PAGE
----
A new Barna research found that while a majority of Christians in America identify as Christians, only a minority are "practicing Christians" who attend the church at least once a month.
As many as 73 percent of the Americans say they are Christians, 20 percent identify as atheists or agnostics, 6 percent adhere to other faiths such as Islam, Buddhism, Judaism, Hinduism, and 1 percent are not sure.
The research found that those Americans who identify as Christians (73 percent) also say that faith was crucial in their lives.
However, when they are asked about how regularly they attended church, a much smaller proportion said they visited church often.
Only about 31 percent of the Americans said they attended church at least once a month, which is a criteria used by Barna group to classify people as "practicing Christians."
The study also put about 48 percent of the Americans under the category of "post-Christians." The post-Christians are those people who do not get engaged in activities such as Bible reading, prayer, and church attendance, and have disbelief in God or identify as atheists or agnostics. Individuals were termed as "post-Christian" when at least 60 percent of their responses were positive on the scale testing lack of involvement in church practices and feelings of disbelief.
Even though America has several big megachurches, the highest proportion of Christians (46 percent) attend churches with 100 or fewer members, about 37 percent go to a mid-sized church with 100-499 members, 9 percent attend churches with a member count ranging between 500 and 999, and only 8 percent went to large churches with over 1,000 attendees.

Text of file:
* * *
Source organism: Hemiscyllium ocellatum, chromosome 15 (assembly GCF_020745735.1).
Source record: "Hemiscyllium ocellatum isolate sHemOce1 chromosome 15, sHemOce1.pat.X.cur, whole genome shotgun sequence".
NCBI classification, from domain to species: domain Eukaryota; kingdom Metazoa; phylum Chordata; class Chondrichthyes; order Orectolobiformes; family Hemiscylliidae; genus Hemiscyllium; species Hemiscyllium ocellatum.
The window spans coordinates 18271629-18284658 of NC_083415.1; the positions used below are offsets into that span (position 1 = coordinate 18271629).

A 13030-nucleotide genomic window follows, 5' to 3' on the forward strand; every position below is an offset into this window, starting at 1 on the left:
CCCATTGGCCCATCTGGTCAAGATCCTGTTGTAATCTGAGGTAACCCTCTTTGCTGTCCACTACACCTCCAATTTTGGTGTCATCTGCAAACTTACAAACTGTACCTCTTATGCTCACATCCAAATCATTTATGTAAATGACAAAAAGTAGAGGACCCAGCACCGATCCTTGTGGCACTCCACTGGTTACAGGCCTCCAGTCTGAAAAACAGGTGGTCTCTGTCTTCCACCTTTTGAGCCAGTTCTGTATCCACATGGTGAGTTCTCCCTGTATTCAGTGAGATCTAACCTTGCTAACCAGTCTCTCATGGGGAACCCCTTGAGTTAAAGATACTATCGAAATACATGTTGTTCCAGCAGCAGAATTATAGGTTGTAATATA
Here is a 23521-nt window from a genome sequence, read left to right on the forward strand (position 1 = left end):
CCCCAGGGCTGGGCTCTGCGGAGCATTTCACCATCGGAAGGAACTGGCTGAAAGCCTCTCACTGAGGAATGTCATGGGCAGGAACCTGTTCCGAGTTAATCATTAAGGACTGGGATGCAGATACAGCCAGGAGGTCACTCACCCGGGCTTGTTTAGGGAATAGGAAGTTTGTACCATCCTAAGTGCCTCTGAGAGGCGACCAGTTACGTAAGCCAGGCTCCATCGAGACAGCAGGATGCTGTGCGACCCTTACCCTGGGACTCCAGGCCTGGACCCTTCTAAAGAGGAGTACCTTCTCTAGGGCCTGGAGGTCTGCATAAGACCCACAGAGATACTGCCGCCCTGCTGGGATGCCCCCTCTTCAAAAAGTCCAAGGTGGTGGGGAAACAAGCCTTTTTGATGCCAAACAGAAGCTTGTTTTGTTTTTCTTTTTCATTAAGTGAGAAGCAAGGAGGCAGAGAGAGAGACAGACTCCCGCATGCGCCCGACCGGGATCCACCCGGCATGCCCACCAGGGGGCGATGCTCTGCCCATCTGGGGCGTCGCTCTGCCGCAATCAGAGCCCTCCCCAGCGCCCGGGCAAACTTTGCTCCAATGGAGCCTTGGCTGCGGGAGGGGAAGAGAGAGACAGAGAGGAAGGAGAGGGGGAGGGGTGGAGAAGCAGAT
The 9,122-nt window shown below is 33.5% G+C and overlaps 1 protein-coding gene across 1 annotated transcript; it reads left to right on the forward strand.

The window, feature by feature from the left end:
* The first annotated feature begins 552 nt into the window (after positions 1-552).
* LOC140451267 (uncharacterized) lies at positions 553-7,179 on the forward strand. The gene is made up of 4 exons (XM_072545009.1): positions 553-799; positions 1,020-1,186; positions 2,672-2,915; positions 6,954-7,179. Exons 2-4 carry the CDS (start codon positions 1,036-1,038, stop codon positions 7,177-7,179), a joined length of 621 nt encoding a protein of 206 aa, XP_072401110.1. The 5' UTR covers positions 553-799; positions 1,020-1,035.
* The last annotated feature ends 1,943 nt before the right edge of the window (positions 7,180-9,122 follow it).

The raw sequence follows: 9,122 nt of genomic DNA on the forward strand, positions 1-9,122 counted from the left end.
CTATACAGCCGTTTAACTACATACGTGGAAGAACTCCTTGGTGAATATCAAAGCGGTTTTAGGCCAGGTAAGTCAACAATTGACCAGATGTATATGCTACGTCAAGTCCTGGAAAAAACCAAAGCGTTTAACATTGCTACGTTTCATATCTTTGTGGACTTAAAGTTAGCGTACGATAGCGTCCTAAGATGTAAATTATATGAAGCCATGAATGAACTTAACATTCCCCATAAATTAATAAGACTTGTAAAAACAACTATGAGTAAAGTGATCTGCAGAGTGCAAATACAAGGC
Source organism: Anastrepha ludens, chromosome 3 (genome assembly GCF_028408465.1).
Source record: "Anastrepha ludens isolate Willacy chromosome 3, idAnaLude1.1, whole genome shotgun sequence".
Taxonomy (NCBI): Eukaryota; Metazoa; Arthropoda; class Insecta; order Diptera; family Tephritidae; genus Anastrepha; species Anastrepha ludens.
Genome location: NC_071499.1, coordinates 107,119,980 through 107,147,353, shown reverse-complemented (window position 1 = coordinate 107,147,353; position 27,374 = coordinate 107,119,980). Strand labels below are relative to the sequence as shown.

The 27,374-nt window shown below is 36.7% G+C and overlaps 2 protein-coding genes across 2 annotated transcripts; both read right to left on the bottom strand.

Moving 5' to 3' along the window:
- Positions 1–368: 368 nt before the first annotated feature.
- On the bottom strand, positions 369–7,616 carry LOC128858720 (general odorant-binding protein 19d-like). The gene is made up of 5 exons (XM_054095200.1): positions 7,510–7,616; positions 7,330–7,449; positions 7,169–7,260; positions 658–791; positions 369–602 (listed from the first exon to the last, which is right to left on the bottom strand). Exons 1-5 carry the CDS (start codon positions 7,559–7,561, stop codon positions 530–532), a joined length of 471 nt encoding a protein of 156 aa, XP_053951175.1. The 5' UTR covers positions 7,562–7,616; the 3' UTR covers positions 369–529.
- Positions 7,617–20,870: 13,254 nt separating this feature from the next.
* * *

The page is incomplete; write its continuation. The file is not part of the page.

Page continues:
The study also found that Christians are more generous than secular Americans. As many as 96 percent of the practicing Christians donated to churches and nonprofits, but only 60 percent of the atheists and agnostics did so. An absolute majority (94 percent) of the practicing Christians donated to churches.
Overall, about 54 percent of the Americans donated to churches during the past year, and 22 percent gave money to nonprofits. The rest (24 percent) did not donate to any church or non-profit organization.
A majority of Americans (75 percent) said they prayed to God over the last week, and about 35 percent went to church in the last seven days. A significant minority of Americans (34 percent) claim to have read the Bible in their spare time at home over the last week.
Fewer American adults said that last week they volunteered at a non-profit (19 percent) or a church (18 percent). About the same proportion had attended Sunday school (17 percent) or a small group (16 percent).
The key faith groups identified by Barna are "born-again Christians," who have made a personal commitment to Jesus Christ and believe that they will go to heaven when they die; "Bible-minded Christians," who believe in the inerrancy of Bible; and "evangelical Christians" who are born-again as well as feel responsible to share their faith, believe that Satan exists, believe in Jesus Christ's sinless life on earth and salvation among other doctrinal views.
About 35 percent of the Americans were born-again Christians, 23 percent were Bible-minded, and some 7 percent professed evangelical faith.
The purpose of the study was to gauge the "state of the church" in America, the research group said, and was conducted during the first half of 2016. Over 5,000 adults were interviewed via internet and telephone across the US.